Today I emceed the second annual Workforce Institute Executive Summit – a day long session we run for executives who are attending our KronosWorks conference. You can find today’s agenda and speaker bios at www.workforceinstitute.org/event.
Here are some of my favorite insights from today’s speakers:
From Rich Karlgaard, Publisher of Forbes –
Why do people feel worse about the economy than the facts of our current economic situation actually support?
- People are angry with Washington. Once the election is behind us, and the uncertainty about who’s running the country clears, that emotion should subside a bit.
- New York is the epicenter of the US financial community and also the epicenter of the US media. The sheer volume of individuals personally affected on Wall Street may skew the perception of the media who don’t understand that the panic is not running so high on Main Street.
- This is the first major stock market adjustment that impacts the majority demographic represented by the Baby Boomers that wasn’t proceeded by an artificial bubble (dotcom stocks) or national crisis (9/11).
- Innumeracy (lack of math skills) is a growing problem – and leaves people vulnerable to overreacting. Karlgaard cited the example of an email that’s been making the rounds that indicated the AIG bailout could have been used to give every US citizen over 18 a $425,000 personal stimulus package. Sounds good until you do the math and understand the real number is $425.
- The quantity and quality of business journalists is declining as people with the necessary business and literary acumen pursue more lucrative careers.
Karlgaard noted that the 1970s, an economic climate very similar to what were seeing now, was a veritable crucible of entrepreneurship and innovation. His hypothesis is that when traditional organization growth slows during times of economic turmoil, smart innovators are likely to turn to entrepreneurship. This decade spawned Southwest Airlines, FedEx, Genentech, Microsoft, Apple and Oracle, among others. What are some of the components of their sucess?
- Creative synthesis of ideas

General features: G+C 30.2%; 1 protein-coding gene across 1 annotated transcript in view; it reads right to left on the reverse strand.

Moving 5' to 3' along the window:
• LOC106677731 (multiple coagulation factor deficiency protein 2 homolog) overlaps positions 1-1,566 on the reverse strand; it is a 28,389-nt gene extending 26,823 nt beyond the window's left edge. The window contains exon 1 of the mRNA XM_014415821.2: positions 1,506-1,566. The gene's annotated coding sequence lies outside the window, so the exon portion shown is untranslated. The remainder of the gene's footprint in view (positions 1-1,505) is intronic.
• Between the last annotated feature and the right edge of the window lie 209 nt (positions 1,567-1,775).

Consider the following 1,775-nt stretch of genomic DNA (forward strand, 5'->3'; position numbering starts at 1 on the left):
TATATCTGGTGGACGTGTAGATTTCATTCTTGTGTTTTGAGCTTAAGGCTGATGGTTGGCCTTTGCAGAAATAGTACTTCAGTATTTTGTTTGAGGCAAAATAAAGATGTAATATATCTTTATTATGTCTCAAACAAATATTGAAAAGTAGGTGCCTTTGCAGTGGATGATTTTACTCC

- Supply chain innovation
- Analytics innovation – do you think or do you know?
- Self service innovation
- Speedy innovation – failing fast and moving on to continuous improvement
- Training innovation – investing in your people
- Open source innovation – tapping into the expertise of people outside of your company
- Customer feedback innovation
- Virtual innovation – bringing experts together virtually vs. the traditional organizational model
- Purpose innovation – uniting organizations behind a shared vision
Bill Bradley, former US Senator, New York Knick and Olympic gold medalist, spoke to us about what it takes to lead in a changing world – from a personal and an organizational perspective. Senator Bradley reflected on the qualities of great leaders: readiness to confront the unknown, passion, selflessness, resilience, imagination and integrity. He talked about the importance of the ethic of connectedness in our world today; i.e. the need to link collective caring with personal responsibility in order to address the significant issues that face not only our domestic challenges, but global challenges such as climate change and access to healthcare.
What’s your level of confidence that you’ll manage through the current turbulence? In Bill Bradley’s words, how do you “keep the current economic challenges and failures of today from becoming the enemy of victory tomorrow?”